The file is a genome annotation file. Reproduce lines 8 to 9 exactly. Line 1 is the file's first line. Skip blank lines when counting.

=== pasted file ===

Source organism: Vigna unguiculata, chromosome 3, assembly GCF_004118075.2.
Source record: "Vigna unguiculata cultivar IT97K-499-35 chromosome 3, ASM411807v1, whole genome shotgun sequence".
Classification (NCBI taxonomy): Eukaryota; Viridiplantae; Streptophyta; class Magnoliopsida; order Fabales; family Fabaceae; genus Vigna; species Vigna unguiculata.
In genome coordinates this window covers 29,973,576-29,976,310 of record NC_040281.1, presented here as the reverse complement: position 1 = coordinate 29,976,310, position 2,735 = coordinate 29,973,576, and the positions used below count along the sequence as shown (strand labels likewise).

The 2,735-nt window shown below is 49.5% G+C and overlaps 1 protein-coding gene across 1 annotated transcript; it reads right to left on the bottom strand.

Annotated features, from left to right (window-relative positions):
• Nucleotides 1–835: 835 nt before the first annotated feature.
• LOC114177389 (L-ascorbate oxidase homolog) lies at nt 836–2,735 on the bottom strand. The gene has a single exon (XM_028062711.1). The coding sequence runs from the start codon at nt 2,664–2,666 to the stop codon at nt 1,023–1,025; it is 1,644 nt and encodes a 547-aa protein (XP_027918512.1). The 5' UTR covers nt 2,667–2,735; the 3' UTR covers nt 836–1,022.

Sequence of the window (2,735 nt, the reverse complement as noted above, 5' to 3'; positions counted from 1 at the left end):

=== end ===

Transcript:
• LOC114177389 (L-ascorbate oxidase homolog) lies at nt 836–2,735 on the bottom strand. The gene has a single exon (XM_028062711.1). The coding sequence runs from the start codon at nt 2,664–2,666 to the stop codon at nt 1,023–1,025; it is 1,644 nt and encodes a 547-aa protein (XP_027918512.1). The 5' UTR covers nt 2,667–2,735; the 3' UTR covers nt 836–1,022.

Sequence of the window (2,735 nt, the reverse complement as noted above, 5' to 3'; positions counted from 1 at the left end):